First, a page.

FIFTH AVENUE BILL.
The New York Times
February 23, 1900
Truckmen Oppose the Measure to Keep Heavy Wagons Off—Favored by Express Companies.
ALBANY, Feb. 22.—The Assembly Cities Committee gave a hearing to-day on Mr. Weekes's bill prohibiting trucks, excepting for delivery purposes, on Fifth Avenue, New York City, between Twenty-fifth Street and Fifty-ninth Street, between the hours of 2 and 7 P. M. from Oct. 1 to June 1.
John W. Ball submitted a protest signed by New York merchants and property owners against the bill. The measure, he said, was class legislation.
Matthew Judge, of the New York Truckmen's Association, said the bill was unwarranted interference of the rights of the citizens, and had raised a storm of indignation from all classes, except those living on Fifth Avenue. If the bill became a law, he declared, a large force of policemen would be required daily to drive the trucks off the avenue with drawn clubs.
Isaac Goldberg denounced the measure as class legislation and sarcastically called attention to the fact that the rich residents of the avenue were perfectly willing to permit the masses to use the street in their absence at the seashore or in the mountains during the Fall and Summer months.
B. E. Donnelly, a truckman, said that the expense of laying the asphalt pavement on Fifth Avenue had partially been borne by the truckmen, some 1,200 in number, who paid from $3 to $5 for a yearly license.
J. E. Judge, counsel for the Truckmen's Association, said this pet scheme of a favored few to bar trucks off the avenue had been frustrated by the Municipal Assembly and now it was sought to accomplish the purpose by means of special and class legislation.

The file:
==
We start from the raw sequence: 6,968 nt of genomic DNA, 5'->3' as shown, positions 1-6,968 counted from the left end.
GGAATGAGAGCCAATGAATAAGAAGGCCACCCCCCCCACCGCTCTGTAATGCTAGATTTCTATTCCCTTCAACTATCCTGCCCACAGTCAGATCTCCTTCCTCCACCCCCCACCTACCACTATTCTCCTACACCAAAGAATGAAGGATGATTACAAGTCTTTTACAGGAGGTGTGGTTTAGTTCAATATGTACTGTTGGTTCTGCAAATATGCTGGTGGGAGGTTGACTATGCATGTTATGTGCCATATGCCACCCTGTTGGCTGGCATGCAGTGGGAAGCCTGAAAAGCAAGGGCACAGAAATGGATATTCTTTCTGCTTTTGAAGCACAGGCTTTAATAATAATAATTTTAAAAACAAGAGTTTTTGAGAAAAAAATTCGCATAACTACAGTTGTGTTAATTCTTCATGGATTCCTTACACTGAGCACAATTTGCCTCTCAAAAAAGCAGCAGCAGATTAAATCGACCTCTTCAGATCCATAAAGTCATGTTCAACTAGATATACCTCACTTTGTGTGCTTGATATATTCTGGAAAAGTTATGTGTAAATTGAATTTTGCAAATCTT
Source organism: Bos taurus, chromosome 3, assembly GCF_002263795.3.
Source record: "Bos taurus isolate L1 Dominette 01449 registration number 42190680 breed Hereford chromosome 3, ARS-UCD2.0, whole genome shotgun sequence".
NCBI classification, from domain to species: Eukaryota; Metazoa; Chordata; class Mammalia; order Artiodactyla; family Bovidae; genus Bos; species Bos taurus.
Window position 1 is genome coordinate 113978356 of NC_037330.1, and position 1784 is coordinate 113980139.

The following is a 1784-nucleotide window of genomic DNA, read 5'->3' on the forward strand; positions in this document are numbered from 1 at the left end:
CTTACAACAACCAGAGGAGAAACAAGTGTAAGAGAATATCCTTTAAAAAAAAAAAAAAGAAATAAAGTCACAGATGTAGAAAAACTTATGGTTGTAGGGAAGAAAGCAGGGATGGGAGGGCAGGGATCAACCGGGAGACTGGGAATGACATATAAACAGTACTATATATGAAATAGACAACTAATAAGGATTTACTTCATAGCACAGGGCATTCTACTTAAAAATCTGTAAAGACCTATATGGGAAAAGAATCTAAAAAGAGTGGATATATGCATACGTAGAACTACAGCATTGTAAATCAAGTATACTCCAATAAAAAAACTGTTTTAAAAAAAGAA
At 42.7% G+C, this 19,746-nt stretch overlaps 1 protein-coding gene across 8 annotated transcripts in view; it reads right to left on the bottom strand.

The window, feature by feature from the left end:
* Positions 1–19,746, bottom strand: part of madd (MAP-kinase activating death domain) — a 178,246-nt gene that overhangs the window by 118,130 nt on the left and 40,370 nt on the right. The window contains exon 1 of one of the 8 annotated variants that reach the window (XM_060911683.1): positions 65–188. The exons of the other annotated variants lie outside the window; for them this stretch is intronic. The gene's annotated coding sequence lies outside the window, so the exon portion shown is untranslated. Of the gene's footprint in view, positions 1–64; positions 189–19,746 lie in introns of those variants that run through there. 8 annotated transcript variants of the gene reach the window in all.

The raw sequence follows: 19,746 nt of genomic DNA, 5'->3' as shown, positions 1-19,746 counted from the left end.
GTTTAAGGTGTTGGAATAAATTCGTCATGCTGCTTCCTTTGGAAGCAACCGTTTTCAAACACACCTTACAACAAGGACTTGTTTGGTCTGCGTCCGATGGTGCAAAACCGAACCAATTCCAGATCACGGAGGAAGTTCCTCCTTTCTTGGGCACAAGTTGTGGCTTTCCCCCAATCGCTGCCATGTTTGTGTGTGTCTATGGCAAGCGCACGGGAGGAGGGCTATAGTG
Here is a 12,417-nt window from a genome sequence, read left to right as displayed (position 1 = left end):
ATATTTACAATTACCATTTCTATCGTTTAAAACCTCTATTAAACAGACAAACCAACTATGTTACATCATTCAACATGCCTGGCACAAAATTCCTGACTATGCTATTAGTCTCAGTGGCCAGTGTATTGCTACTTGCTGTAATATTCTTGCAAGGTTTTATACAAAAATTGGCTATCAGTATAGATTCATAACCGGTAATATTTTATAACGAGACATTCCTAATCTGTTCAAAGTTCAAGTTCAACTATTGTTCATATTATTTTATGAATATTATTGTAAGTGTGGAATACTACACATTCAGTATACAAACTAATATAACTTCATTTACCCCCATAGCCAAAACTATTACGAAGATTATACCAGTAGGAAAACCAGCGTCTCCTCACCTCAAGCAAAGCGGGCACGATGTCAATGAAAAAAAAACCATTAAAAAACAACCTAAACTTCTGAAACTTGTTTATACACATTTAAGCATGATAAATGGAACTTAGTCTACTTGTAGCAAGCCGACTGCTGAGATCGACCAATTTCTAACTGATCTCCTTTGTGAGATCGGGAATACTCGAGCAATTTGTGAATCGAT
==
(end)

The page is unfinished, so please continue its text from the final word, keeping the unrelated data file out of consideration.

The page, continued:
W. F. McConnell, Assistant Secretary of the Board of Trade and Transportation, opposed the bill. He said the bill was directed at the business interests of the city. Almost all the food products brought into New York City came in below Twenty-third Street, and had to be carted up town, and the only available street or avenue free from surface and elevated railroads was Fifth Avenue.
Mr. Weekes, speaking for the bill, said he was willing to amend so as to permit the collection as well as the delivery of merchandise during those hours, which amendment he knew was satisfactory to the express companies. He took the ground that his bill was not a new proposition, inasmuch as Seventy-second and One Hundred and Twenty-second Streets, Morningside and Riverside Drives, and the Speedway were restricted. He said that the bill was as much in the interests of the poor as it was of the rich.
James Milliken declared Fifth Avenue should be kept as a park approach, and if that was not done, the city might as well close up the thoroughfare. He said the opposition of the truckmen, which was but half-hearted, and not a concentrated movement, had been instigated by the residents of Madison Avenue. Mr. Milliken asserted that 2 per cent. of the trucking in the city went up Fifth Avenue, and that there "wasn't a truckman in New York City that didn't curse the pavement on Fifth Avenue for its asphalt." Traffic was so congested there during the business hours of the day that it was unsafe to drive along it.
W. Thompson, who said he had been a truckman, but had improved his opportunities, and now lived in a tenement on the west side, spoke for the bill. He alleged that the avenue was no place for any truck horse, as it could not get a foothold on brittle asphalt, and that the officials of the Society for the Prevention of Cruelty to Animals would be perfectly justified for arresting the driver for cruelty. As an illustration of how crowded Fifth Avenue is with vehicles of all sorts during the afternoon, Mr. Thompson said that it often took him fully ten minutes to cross the avenue at Forty-second Street, owing to the blockade.
H. S. Julian, General Manager of the American Express Company, said that the bill in its amended form was acceptable to his company and the other express companies.
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